21 – 23 November 2016; Melbourne
Where Food Analysis Meets Industry and Regulation
13th Government Food Analysts’ Conference (GFAC)
6th Analytical Conference of the Asia-Pacific Food Analysis Network (APFAN)
25th Conference of Residue Chemists (CRC)
2nd Australian Food Metrology Symposium (AFMS)
18-23 September 2016, Auckland, New Zealand
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Drug Testing and Analysis 22 June 2016; DOI: 10.1002/dta.1993
Third-hand smoke is the residue remaining on surfaces during smoking events. It is composed of particles and vapours that form upon heating. The phrase ‘third-hand smoke’ is primarily used to describe nicotine and other chemicals from cigarettes, but any residues formed from the smoking of various substances could be classified similarly. There has been an increasing body of research on third-hand smoke from cigarettes in the last decade, but little has been done in regards to understanding the persistence of particles and vapours from illicit drugs. In this work, small samples of cocaine and methamphetamine were volatilized to produce an illicit drug smoke that was collected onto various surface materials and left exposed to ambient conditions over 672 h (four weeks). Chemical analyses by electrospray ionization-mass spectrometry of residues on silicon, plastic, laminate, and artificial leather surfaces indicated a rapid decrease in recovery of the parent molecule, with varied formation of decomposition products over the first 168 h of exposure. Measurable amounts of the parent molecule were still present after 672 h, exhibiting a strong persistence of these drugs on various household materials. This is important in a forensic science context, as third-hand smoke residues could provide a viable source of trace evidence previously not utilized. Published 2016. This article is a U.S. Government work and is in the public domain in the USA.
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Addiction ePub 2016
Røgeberg & Elvik have published a critique and re-analysis of previous meta-analyses, as well as an updated meta-analysis of studies that investigated the odds ratio (OR)for involvement in a road trafﬁc crash (RTC) after usingcannabis . They concluded that there was only a moder-ately increased OR of 1.22 or 1.36 for crash involvement during acute cannabis intoxication, depending on themethod for calculation. There are, however, two signiﬁcantproblems with the updated meta-analysis: ﬁrst, most of thestudies did not investigate the association between RTC andacute cannabis intoxication, but rather the association be-tween RTC and the presence of traces of cannabinoids insamples of blood or urine indicating cannabis use duringthe last hours, days or weeks before sample collection; sec–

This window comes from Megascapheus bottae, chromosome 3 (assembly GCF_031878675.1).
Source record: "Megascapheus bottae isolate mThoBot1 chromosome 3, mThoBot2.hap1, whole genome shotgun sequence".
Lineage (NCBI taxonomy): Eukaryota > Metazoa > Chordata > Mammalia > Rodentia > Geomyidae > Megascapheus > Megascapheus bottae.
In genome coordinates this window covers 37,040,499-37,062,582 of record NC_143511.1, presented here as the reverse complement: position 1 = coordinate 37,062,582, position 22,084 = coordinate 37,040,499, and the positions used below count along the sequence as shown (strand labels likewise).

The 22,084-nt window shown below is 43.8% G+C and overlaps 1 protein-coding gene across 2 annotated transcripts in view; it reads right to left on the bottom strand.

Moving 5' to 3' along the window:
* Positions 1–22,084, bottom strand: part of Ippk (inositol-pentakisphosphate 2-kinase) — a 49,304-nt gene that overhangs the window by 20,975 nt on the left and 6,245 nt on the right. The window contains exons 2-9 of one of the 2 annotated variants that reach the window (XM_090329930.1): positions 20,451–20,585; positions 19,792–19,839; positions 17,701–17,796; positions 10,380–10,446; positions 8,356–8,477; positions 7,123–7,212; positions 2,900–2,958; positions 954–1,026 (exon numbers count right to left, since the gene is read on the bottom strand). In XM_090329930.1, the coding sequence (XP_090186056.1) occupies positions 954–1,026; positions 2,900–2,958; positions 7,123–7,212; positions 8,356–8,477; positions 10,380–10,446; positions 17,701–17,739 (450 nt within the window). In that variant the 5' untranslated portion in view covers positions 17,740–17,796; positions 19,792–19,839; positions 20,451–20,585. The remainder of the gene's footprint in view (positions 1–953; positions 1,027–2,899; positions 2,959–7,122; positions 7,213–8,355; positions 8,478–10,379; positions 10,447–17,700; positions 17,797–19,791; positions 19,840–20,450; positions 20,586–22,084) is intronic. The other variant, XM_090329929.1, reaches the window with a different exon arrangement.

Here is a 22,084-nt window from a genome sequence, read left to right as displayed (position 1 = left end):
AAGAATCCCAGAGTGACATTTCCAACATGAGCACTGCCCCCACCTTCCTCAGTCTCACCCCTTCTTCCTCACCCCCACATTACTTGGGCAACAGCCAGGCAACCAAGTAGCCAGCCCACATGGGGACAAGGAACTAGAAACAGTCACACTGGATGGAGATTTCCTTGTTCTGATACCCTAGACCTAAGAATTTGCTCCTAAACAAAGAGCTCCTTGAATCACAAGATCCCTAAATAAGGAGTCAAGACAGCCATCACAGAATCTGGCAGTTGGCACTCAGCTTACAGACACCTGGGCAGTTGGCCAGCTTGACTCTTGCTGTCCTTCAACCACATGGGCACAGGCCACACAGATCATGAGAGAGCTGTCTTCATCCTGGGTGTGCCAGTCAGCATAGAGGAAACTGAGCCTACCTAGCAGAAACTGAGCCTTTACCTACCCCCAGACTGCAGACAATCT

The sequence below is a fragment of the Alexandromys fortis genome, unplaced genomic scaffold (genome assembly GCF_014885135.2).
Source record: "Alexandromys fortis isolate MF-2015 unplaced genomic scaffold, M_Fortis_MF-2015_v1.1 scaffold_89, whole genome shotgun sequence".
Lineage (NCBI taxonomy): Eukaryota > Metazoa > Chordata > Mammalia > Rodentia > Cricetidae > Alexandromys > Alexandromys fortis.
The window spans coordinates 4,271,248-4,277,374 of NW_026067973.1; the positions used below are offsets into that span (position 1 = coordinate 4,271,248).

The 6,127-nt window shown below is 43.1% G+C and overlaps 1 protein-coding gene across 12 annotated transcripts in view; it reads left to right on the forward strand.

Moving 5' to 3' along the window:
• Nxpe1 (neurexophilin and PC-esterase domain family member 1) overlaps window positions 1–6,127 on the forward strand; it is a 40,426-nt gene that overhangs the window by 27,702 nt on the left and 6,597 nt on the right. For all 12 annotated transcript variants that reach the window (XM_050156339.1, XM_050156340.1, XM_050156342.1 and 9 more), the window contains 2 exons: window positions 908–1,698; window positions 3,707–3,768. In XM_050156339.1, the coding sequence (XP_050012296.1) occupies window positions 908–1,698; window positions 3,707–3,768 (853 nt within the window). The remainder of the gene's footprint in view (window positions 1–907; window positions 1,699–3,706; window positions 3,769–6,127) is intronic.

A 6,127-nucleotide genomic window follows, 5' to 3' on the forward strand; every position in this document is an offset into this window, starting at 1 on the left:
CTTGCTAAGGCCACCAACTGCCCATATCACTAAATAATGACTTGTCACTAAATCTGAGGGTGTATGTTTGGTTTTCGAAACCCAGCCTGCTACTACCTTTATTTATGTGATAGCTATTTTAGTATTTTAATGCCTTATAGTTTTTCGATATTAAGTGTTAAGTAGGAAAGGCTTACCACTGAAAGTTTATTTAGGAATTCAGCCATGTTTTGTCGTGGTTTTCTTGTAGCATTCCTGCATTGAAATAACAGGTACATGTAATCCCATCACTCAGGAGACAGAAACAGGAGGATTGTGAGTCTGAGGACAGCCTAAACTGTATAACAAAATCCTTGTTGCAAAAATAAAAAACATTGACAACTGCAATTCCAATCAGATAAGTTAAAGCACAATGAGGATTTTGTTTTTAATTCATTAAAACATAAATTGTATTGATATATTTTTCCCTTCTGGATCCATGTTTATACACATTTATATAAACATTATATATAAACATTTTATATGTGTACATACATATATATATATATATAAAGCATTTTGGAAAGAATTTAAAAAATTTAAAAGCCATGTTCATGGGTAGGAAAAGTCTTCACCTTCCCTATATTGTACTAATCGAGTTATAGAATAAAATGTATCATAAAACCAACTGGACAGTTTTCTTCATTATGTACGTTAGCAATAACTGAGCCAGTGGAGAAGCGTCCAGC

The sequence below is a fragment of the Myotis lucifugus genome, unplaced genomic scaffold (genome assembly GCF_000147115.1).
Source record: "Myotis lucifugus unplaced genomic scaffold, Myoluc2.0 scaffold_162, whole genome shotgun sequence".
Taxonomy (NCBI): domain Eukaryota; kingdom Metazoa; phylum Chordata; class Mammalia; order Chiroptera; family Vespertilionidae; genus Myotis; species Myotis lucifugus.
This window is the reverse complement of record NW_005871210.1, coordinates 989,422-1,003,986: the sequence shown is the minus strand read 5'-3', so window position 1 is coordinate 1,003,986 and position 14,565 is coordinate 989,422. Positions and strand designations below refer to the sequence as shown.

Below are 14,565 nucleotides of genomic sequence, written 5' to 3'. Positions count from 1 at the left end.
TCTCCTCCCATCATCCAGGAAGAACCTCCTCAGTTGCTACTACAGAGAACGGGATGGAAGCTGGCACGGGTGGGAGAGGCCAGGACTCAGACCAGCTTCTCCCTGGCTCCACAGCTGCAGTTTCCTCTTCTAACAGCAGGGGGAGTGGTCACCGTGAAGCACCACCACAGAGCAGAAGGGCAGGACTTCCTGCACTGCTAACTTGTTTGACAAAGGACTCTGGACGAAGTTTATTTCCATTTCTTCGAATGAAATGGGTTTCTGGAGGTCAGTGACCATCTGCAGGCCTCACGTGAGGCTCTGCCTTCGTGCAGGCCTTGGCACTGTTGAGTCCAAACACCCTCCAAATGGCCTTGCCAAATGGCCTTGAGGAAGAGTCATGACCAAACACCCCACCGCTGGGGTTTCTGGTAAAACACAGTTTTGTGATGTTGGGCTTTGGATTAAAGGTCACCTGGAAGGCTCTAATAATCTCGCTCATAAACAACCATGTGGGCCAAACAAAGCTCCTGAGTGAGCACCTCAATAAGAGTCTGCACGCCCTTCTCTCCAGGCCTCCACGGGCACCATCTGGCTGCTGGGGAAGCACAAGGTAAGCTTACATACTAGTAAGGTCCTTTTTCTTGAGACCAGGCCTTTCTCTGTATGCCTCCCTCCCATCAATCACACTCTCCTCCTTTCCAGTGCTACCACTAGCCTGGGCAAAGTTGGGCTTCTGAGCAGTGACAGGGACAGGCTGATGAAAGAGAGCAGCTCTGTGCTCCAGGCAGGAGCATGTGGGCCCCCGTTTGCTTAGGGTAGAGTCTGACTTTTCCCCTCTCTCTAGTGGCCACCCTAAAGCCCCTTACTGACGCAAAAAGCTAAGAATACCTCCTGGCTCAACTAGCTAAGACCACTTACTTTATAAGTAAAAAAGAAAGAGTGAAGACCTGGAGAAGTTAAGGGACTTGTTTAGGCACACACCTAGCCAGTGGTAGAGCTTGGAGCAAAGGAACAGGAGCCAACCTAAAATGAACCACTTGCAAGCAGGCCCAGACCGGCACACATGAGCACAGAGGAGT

ondly, some of the included studies did not use the same or equivalent deﬁnitions of cannabis exposure among casesand control, creating signiﬁcant bias in the calculated ORs.
Chin J Traumatol. 2016 Jun 1;19(3):136-8.
During the process of unsealing an old ammunition box in order to destroy it, a 42-year-old ammunition technician was fatally injured due to an anti-personnel ARGES EM01-type rifle grenade detonation. The explosion took place in the victim’s hands, in point-blank range. This report aimed to show the anatomical position, the severity and the dispersion extent of the multiple injuries in the human body due to the detonation, and draw firm conclusions regarding the position of the human body and the circumstances prevailing at the moment of the explosion.
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Journal of Forensic and Legal Medicine Available online 24 June 2016; doi:10.1016/j.jflm.2016.06.005
To describe the prevalence, risk factors, and signs and symptoms of non-fatal strangulation (NFS) in women referred to a Sexual Assault Resource Centre (SARC) following recent sexual assault.
A cross-sectional study using data routinely collected at time of forensic examination of women (age ≥ 13 years) referred to the Western Australian SARC between Jan-2009 and Mar-2015 alleging a recent sexual assault. Data on demographics, assault characteristics and forensic findings were available.
A total of 1064 women were included in the study; 79 (7.4%) alleged NFS during the sexual assault. The prevalence of NFS varied significantly by age-group and assailant type. Of women aged 30–39 years 15.1% gave a history of NFS compared to less than 8.2% in all other age groups. Of women assaulted by an intimate partner, 22.5% gave a history of NFS compared to less than 6% of women assaulted by other assailant types. Of all sexual assaults with NFS, intimate partners were the assailant in 58.2% of cases, whereas in sexual assault cases without NFS, intimate partners were the assailant in 15.9% of cases. Odds of NFS were 8.4 times higher in women sexually assaulted by an intimate partner compared to women assaulted by an acquaintance/friend and 4.9 times higher compared to women assaulted by a stranger. When considering both age and assailant type the highest proportion of NFS (33.9%) was in women aged 30–39 years sexually assaulted by an intimate partner. Other factors associated with NFS during sexual assault included deprivation of liberty, verbal threats, being assaulted in the woman’s home and use of additional blunt force. External physical signs of NFS were absent in 49.4% of all NFS sexual assault cases.
This study identifies and quantifies NFS risk factors in female sexual assault and highlights the strong association with intimate partner sexual assault. Greater awareness of NFS in sexual assault should lead to improvement in medical screening, forensic management and safety risk assessment by sexual assault and domestic violence services, emergency departments and police.
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